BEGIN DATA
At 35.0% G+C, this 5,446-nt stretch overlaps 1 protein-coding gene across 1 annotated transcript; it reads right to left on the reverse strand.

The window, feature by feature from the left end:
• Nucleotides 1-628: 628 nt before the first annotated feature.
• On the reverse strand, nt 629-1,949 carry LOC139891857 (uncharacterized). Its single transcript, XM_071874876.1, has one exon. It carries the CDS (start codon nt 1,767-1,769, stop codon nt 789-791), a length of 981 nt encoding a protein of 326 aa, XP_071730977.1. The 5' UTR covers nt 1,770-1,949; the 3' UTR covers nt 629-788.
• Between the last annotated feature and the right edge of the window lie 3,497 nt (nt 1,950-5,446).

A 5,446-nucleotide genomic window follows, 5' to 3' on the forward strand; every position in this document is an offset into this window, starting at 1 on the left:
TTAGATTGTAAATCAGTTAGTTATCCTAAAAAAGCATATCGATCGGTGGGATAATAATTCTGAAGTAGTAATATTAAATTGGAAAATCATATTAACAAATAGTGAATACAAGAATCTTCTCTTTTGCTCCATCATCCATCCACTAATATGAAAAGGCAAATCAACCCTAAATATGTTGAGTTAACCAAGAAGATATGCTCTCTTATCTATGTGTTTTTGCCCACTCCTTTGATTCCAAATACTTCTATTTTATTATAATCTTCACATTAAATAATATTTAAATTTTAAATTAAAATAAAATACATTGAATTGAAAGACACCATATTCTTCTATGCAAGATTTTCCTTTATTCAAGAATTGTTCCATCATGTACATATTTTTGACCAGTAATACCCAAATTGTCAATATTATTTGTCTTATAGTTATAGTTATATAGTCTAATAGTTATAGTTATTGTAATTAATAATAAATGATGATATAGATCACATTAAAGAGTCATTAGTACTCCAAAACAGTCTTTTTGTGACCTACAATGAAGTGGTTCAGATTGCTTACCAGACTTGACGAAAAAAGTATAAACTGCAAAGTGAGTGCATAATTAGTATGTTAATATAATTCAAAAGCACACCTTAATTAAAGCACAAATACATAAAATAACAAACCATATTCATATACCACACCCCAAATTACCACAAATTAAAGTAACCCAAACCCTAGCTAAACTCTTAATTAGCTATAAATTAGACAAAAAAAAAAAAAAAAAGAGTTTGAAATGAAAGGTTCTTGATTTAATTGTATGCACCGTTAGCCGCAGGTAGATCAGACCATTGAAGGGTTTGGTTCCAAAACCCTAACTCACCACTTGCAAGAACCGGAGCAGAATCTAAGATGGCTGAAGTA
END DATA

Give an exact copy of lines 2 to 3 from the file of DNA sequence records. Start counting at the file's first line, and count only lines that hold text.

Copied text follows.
The window, feature by feature from the left end:
• Nucleotides 1-628: 628 nt before the first annotated feature.